Then came the next missed, and still no declared emergency. By now, the tension in the cockpit would be a solid contributing factor to every decision made–and impending fuel exhaustion would soon become the number one priority. Somehow this urgency communicated to the controller, who asked about fuel status. The pilot acknowledged the emergency, stating he had virtually no time left.

At this point, it is difficult to know if there were any workable choices remaining. The plane carried a bit more fuel than the pilot estimated–instead of running out immediately, it lasted through a third approach attempt and some portion of flight toward a second alternate. But whatever the exact quantity, it is clear the emergency was fully developed. And it also seems inevitable the pilot was aware of his status long before he made it known to ATC. He was at the bottom of his tanks by the end of the first attempt at the alternate, and if there was any help available, that had been the time to ask for it.

So was that the prime error–not asking for more help from ATC sooner?

While we don't know anything about the pilot's instrument background, it would be genuinely foolish to assume that weak technical skills were the cause of the four missed approaches. A reported three hundred foot ceiling coupled with mist and low visibility can be enough to give problems to even seasoned pilots–success wasn't a sure thing. On the surveillance approach–the last attempt–where we are assured solid course and altitude guidance were provided by the controller, the pilot was unable to see the runway from 300' above and one mile short of the threshold, a position confirmed by ATC. The weather was poor.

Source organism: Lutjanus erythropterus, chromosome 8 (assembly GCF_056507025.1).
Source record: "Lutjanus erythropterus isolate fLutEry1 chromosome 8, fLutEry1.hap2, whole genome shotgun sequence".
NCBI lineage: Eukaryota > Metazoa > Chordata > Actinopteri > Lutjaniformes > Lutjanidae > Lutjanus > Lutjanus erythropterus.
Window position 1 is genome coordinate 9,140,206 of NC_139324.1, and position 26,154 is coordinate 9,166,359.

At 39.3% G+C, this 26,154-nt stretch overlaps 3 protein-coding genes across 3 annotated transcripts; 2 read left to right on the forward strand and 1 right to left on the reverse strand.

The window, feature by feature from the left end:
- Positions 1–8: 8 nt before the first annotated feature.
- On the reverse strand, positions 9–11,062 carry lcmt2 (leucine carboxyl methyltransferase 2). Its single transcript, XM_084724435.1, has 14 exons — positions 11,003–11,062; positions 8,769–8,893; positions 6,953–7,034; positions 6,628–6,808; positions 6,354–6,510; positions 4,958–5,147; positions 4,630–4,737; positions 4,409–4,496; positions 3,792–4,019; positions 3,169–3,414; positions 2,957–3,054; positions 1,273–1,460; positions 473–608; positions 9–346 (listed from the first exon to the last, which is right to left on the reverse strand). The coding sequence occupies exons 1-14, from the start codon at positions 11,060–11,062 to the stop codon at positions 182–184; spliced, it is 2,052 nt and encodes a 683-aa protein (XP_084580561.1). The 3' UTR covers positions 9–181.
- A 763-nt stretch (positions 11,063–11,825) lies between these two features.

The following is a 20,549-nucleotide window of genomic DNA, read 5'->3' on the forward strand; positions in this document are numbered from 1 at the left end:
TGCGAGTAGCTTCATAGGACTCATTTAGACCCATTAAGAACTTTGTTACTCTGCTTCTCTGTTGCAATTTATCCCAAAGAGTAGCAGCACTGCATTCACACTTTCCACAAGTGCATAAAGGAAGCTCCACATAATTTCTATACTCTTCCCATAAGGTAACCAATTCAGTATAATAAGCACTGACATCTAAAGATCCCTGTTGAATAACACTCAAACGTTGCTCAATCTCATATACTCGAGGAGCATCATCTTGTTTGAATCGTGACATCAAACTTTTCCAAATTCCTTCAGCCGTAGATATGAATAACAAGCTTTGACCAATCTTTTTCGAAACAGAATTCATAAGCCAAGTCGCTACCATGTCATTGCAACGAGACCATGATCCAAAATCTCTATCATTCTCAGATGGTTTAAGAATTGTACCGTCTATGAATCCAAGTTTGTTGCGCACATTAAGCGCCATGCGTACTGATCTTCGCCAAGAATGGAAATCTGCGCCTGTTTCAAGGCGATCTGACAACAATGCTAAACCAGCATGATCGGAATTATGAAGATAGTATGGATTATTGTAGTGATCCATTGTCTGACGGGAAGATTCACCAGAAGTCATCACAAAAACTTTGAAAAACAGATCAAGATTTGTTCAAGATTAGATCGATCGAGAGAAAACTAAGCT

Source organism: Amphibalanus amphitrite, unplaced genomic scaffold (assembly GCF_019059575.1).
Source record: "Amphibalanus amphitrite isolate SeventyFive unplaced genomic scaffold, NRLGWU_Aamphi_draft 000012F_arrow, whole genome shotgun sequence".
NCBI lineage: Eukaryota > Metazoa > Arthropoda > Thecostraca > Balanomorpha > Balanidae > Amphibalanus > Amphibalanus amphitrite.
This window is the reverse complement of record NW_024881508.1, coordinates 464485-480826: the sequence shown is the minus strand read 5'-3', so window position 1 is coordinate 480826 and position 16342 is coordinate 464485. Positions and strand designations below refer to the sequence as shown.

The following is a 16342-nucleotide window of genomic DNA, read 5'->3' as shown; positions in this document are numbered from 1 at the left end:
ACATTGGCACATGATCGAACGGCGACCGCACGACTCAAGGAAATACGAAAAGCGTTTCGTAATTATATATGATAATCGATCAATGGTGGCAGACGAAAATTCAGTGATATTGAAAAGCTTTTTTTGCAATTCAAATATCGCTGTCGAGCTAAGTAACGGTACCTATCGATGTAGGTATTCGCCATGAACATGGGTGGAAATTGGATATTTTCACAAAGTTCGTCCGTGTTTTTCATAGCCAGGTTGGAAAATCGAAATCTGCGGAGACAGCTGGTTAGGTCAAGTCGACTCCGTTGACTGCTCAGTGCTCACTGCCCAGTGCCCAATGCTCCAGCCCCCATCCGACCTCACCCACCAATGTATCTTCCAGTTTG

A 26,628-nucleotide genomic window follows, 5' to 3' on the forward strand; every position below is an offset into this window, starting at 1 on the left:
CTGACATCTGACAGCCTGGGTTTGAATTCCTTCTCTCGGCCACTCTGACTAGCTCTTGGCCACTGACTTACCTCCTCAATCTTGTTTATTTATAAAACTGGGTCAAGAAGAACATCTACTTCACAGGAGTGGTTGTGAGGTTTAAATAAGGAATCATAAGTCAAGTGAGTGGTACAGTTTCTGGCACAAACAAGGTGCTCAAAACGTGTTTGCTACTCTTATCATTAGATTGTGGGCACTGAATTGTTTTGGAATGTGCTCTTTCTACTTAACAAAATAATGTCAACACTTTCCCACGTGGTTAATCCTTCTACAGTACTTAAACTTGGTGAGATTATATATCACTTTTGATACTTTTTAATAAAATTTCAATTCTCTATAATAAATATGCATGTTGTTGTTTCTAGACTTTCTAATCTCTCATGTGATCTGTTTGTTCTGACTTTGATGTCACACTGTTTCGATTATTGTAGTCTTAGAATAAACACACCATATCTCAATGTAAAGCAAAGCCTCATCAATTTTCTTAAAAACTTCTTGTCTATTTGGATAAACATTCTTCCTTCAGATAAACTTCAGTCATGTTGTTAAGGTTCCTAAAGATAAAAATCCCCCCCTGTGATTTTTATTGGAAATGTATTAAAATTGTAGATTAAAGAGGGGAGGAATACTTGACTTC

So, when you get down to it, all we really know is that the pilot was involved in making approach attempts where the combination of his skills, the limitations of the nav aids and the weather conditions combined to prevent visual contact with the runway.

If it had been you, knowing all that you do now, where would you have broken out of this chain? Before the second attempt at the alternate, as suggested above? And gone where? It is likely that there would have been less than fifteen minutes fuel saved by that decision, hardly a reassuring quantity.

After the missed at the original destination? It is possible there was a better alternate choice than the one made, but that data is missing. Given what we have, that's second-guessing to no good effect.

So, what's left? What makes this accident so disturbing is that there is an inevitable quality to the unfolding events that makes it difficult to second-guess the pilot anywhere after the very first missed approach. Thus, the error was made earlier. This pilot should never have continued to the first airport of destination, knowing what he should have about his fuel and the reported weather. While it is true he didn't press his luck to the hairy edge, he did choose to arrive with minimum fuel in minimum weather–and that decision ended having teeth. His only certain guarantee of success would have been an early diversion–one that made room for the possibility of failure all the way down the line--one made before the exits all closed.

Can judgement be learned? I found this accident very instructive--it's possible some of you out there did too.